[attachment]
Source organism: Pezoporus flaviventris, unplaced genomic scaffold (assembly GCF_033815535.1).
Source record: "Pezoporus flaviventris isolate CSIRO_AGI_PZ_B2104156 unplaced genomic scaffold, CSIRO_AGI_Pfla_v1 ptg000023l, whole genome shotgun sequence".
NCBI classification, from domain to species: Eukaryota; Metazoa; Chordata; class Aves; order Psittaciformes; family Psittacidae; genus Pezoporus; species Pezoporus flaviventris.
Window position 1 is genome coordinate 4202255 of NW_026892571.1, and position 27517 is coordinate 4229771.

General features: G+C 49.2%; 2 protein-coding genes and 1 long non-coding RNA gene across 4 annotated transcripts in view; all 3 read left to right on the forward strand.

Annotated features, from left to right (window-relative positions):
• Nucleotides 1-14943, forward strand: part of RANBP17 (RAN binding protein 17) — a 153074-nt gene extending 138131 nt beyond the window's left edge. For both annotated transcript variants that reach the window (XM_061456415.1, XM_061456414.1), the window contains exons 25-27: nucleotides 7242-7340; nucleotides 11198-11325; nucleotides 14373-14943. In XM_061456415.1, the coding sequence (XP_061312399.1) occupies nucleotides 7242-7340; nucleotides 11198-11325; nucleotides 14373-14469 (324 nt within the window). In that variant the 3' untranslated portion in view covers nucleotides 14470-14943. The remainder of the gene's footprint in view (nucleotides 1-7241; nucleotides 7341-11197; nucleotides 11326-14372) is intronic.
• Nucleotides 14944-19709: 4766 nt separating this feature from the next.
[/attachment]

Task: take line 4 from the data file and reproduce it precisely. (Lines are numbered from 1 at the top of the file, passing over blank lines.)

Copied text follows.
Window position 1 is genome coordinate 4202255 of NW_026892571.1, and position 27517 is coordinate 4229771.